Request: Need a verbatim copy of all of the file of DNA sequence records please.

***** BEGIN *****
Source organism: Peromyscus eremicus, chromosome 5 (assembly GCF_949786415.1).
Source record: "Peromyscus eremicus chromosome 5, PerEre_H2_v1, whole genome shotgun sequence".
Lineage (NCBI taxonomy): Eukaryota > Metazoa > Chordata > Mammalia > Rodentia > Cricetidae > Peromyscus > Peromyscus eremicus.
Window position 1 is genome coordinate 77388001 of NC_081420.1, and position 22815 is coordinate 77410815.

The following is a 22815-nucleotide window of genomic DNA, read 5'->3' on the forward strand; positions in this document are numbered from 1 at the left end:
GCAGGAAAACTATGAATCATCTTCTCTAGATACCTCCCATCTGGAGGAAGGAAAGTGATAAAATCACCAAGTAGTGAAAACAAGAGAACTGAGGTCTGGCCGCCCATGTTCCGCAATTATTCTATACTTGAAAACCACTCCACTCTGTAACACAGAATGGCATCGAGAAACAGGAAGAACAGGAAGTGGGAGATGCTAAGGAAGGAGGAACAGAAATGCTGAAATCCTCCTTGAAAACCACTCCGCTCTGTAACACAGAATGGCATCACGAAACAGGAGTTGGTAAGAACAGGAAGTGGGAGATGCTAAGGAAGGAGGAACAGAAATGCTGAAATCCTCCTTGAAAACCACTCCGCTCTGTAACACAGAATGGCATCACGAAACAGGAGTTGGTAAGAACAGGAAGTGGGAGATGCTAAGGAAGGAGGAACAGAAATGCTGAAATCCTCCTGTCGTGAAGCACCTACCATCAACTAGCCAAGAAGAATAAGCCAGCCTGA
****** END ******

Source organism: Peromyscus eremicus, chromosome 5 (assembly GCF_949786415.1).
Source record: "Peromyscus eremicus chromosome 5, PerEre_H2_v1, whole genome shotgun sequence".
Lineage (NCBI taxonomy): Eukaryota > Metazoa > Chordata > Mammalia > Rodentia > Cricetidae > Peromyscus > Peromyscus eremicus.
Window position 1 is genome coordinate 77388001 of NC_081420.1, and position 22815 is coordinate 77410815.

The following is a 22815-nucleotide window of genomic DNA, read 5'->3' on the forward strand; positions in this document are numbered from 1 at the left end:
GCAGGAAAACTATGAATCATCTTCTCTAGATACCTCCCATCTGGAGGAAGGAAAGTGATAAAATCACCAAGTAGTGAAAACAAGAGAACTGAGGTCTGGCCGCCCATGTTCCGCAATTATTCTATACTTGAAAACCACTCCACTCTGTAACACAGAATGGCATCGAGAAACAGGAAGAACAGGAAGTGGGAGATGCTAAGGAAGGAGGAACAGAAATGCTGAAATCCTCCTTGAAAACCACTCCGCTCTGTAACACAGAATGGCATCACGAAACAGGAGTTGGTAAGAACAGGAAGTGGGAGATGCTAAGGAAGGAGGAACAGAAATGCTGAAATCCTCCTTGAAAACCACTCCGCTCTGTAACACAGAATGGCATCACGAAACAGGAGTTGGTAAGAACAGGAAGTGGGAGATGCTAAGGAAGGAGGAACAGAAATGCTGAAATCCTCCTGTCGTGAAGCACCTACCATCAACTAGCCAAGAAGAATAAGCCAGCCTGA